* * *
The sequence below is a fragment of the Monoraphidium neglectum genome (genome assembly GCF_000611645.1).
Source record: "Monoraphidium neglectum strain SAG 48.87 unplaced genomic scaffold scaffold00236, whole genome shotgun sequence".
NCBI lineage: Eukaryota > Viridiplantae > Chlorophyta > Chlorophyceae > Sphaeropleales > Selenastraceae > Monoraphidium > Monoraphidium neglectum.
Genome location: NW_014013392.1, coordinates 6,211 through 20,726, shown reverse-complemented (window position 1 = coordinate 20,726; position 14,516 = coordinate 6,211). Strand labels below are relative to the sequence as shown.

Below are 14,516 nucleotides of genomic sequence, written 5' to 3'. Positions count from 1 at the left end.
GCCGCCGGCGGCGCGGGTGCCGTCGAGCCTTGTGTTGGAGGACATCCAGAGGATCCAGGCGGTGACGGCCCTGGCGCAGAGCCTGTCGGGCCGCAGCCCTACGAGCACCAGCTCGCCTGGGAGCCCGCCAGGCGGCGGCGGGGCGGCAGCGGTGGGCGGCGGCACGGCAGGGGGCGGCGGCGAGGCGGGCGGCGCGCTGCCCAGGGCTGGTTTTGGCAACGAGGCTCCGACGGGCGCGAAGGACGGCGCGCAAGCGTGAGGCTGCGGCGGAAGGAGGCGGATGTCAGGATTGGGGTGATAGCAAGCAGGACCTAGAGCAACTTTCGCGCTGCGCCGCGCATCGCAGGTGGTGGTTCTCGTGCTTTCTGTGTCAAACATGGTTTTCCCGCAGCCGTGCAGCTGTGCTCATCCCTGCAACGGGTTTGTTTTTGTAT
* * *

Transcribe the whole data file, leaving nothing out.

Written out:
The sequence below is a fragment of the Monoraphidium neglectum genome (genome assembly GCF_000611645.1).
Source record: "Monoraphidium neglectum strain SAG 48.87 unplaced genomic scaffold scaffold00236, whole genome shotgun sequence".
NCBI lineage: Eukaryota > Viridiplantae > Chlorophyta > Chlorophyceae > Sphaeropleales > Selenastraceae > Monoraphidium > Monoraphidium neglectum.
Genome location: NW_014013392.1, coordinates 6,211 through 20,726, shown reverse-complemented (window position 1 = coordinate 20,726; position 14,516 = coordinate 6,211). Strand labels below are relative to the sequence as shown.

Below are 14,516 nucleotides of genomic sequence, written 5' to 3'. Positions count from 1 at the left end.
GCCGCCGGCGGCGCGGGTGCCGTCGAGCCTTGTGTTGGAGGACATCCAGAGGATCCAGGCGGTGACGGCCCTGGCGCAGAGCCTGTCGGGCCGCAGCCCTACGAGCACCAGCTCGCCTGGGAGCCCGCCAGGCGGCGGCGGGGCGGCAGCGGTGGGCGGCGGCACGGCAGGGGGCGGCGGCGAGGCGGGCGGCGCGCTGCCCAGGGCTGGTTTTGGCAACGAGGCTCCGACGGGCGCGAAGGACGGCGCGCAAGCGTGAGGCTGCGGCGGAAGGAGGCGGATGTCAGGATTGGGGTGATAGCAAGCAGGACCTAGAGCAACTTTCGCGCTGCGCCGCGCATCGCAGGTGGTGGTTCTCGTGCTTTCTGTGTCAAACATGGTTTTCCCGCAGCCGTGCAGCTGTGCTCATCCCTGCAACGGGTTTGTTTTTGTAT